Hong Kong-listed casino operator Melco Resorts & Entertainment Ltd. posted better-than-expected earnings in the first three months of 2018, but its revenue marginally missed most financial analysts’ estimates.
In a regulatory filing, the Asian casino operator announced that its net revenue grew by 3 percent to US$1.31 billion in the three months to March 2018 from the recorded $1.27 billion during the comparable period in 2017.
The growth was fueled by higher group-wide gross gaming revenue (GGR) in all gaming segments, according to Melco. The casino operator’s revenue, however, slightly missed the $1.32 billion estimate of financial analysts.
Melco’s earnings are a different story, growing to $156.6 million or $0.32 per ADS (American Depository Share) from last year’s $113.4 million or $0.23 per ADS. The earnings beat analysts’ estimates of $0.28 per ADS. The dividend will be paid on May 23, according to Melco.
Operating income grew 40 percent in Q1, while adjusted property earnings before interest, taxes, depreciation, and amortization (EBITDA) rose 13.7 percent to $401.8 million.
The EBITDA growth was mainly driven by increased gross gaming revenues in all segments, according to Melco.
“We continue to be optimistic on the outlook of the Macau market as the city’s gaming and entertainment markets continue to benefit from the improving demand environment, the anticipated completion of the Hong Kong-Zhuhai-Macau Bridge and the ongoing build-out of Cotai,” Melco Chairman and CEO Lawrence Ho said in a statement.
In Macau, net revenue of City of Dreams dropped 7.8 percent to $640.5 million in the first quarter of 2018, while adjusted EBITDA fell to $208.0 million from $213.5 million in Q1 2017.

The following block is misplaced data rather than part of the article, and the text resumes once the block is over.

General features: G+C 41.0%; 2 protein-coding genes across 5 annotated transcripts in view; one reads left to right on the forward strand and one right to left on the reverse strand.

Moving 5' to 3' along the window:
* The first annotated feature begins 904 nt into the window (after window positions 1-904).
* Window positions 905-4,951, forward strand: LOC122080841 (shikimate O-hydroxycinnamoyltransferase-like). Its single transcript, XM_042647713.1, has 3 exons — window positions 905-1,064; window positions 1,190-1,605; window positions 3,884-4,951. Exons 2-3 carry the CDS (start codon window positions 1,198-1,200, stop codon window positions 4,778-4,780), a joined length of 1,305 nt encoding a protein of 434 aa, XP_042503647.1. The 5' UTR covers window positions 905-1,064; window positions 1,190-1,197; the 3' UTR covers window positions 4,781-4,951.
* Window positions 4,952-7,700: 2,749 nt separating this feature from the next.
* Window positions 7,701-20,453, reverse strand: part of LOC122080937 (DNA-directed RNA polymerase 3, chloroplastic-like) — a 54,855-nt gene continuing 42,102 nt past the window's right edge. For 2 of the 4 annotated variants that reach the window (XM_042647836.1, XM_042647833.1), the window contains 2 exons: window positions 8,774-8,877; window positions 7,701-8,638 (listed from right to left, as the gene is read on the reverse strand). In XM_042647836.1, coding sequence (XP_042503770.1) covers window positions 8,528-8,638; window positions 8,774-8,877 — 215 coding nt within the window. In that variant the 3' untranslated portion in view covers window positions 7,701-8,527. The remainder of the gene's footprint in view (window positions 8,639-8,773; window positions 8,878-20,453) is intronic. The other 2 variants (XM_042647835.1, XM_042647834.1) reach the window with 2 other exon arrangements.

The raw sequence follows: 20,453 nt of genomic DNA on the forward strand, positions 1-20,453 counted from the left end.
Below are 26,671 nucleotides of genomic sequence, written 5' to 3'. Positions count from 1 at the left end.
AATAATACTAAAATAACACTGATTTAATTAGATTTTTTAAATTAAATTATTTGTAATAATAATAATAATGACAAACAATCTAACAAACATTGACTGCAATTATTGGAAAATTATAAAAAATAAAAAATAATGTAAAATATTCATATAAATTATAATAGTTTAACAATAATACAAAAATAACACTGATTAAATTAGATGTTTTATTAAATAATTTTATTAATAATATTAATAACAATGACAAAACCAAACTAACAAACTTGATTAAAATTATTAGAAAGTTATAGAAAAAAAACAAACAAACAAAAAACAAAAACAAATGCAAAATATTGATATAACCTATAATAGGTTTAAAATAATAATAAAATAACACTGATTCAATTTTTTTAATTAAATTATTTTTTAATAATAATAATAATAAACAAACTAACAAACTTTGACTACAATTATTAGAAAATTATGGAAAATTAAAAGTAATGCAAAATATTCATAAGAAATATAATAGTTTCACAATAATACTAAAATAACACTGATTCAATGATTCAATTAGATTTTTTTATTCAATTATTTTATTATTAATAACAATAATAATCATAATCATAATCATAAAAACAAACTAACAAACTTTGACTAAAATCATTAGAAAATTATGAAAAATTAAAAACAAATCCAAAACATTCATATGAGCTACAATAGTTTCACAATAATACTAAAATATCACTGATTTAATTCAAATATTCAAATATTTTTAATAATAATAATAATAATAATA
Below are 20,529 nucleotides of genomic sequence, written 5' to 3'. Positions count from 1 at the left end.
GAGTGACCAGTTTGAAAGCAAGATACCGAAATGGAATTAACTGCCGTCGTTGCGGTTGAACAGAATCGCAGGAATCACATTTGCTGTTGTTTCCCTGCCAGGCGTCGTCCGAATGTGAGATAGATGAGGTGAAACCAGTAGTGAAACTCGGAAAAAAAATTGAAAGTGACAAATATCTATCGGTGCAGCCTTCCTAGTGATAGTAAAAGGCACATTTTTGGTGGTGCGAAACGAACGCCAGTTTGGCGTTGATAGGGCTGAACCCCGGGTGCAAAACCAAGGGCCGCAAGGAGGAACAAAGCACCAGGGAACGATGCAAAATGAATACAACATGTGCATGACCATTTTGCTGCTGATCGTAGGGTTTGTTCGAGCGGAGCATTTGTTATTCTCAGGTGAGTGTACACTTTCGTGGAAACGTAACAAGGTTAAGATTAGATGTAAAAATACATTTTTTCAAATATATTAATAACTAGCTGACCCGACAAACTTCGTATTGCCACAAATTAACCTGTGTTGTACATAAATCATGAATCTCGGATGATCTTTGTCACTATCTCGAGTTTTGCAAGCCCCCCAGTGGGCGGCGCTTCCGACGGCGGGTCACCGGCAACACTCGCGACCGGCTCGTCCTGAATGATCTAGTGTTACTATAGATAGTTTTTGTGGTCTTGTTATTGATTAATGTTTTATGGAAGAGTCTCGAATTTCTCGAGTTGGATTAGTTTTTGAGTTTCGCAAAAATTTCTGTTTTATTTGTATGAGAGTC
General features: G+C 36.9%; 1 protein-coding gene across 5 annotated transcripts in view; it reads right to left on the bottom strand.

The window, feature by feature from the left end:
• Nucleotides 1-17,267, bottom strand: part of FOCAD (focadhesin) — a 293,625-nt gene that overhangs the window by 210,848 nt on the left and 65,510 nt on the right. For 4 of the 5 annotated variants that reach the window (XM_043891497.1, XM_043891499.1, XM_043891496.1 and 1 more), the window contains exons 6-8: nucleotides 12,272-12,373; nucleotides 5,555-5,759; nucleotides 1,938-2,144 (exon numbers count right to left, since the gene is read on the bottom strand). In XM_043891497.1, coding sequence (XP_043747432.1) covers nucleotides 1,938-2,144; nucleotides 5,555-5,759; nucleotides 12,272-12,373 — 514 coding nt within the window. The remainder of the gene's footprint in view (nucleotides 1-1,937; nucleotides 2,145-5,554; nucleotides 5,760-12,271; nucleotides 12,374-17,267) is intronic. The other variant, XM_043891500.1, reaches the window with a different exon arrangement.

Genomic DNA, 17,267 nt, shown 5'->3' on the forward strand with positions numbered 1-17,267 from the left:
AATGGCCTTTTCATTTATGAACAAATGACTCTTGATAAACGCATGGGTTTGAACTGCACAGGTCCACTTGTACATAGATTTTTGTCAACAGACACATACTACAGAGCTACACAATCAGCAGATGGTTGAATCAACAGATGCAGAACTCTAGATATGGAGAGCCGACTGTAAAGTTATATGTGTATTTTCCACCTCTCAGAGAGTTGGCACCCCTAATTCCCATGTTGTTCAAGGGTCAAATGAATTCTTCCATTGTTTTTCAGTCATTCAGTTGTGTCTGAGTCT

The firm attributed City of Dreams’ dismal results to lower rolling chip volume, which fell to $11.1 billion from $12.6 billion in Q1 2017. Gaming machine handle fell to $1 billion from $1.025 billion.
City of Dreams’ saving grace was its mass market table drop, which rose 11.9 percent to US$1.18 billion. But mass market table hold fell 4.8 points to 32.1 percent.
Total non-gaming revenue at City of Dreams was $72.8 million, compared with US$77.8 million in Q1 2017.
The Studio City property’s net revenue rose 32.6 percent to $368.4 million, while adjusted EBITDA rose 62.4% to $110.1 million.
Studio City’s VIP and mass market segments performed well during the quarter, posting rolling chip volume of $6.6 billion and table games drop of $825.2 million.
Altira Macau reported revenue rising 10.4 percent to $120.4 million while its adjusted EBITDA grew more than three-fold to $18 million, due primarily to rolling chip volume rising $1.5 billion to $5.6 billion. Mass market table game drop grew 39.7 percent to $139.3 million.
Outside Macau, the City of Dreams Manila’s net revenue dropped to $142.2 million from $157.4 million a year ago, while ajusted EBITDA fell $2.3 million to $58.8 million.
What’s remarkable about City of Dreams Manila’s data was its rolling chip volume, which improved by $400m to $2.8 billion, while mass market table games drop climbed $34.3 million to $188.2 million.
City of Dreams Manila’s gaming machine handle rose to $820.9 million from $729.9 million. Total non-gaming revenue was up $2 million to $29.6 million.
Looking forward, Ho said that his company remains committed to its pursuit of a license in Japan. He believes that Melco is in a strong position to help Japan realize the vision for integrated resort development.
“Japan continues to be a core focus for us. With the anticipated passage of the Integrated Resorts (IR) implementation bill later this year, the country will take a major step forward toward the development of the next generation of integrated resorts that will operate in this incredibly exciting, yet currently underpenetrated, tourism destination,” he said.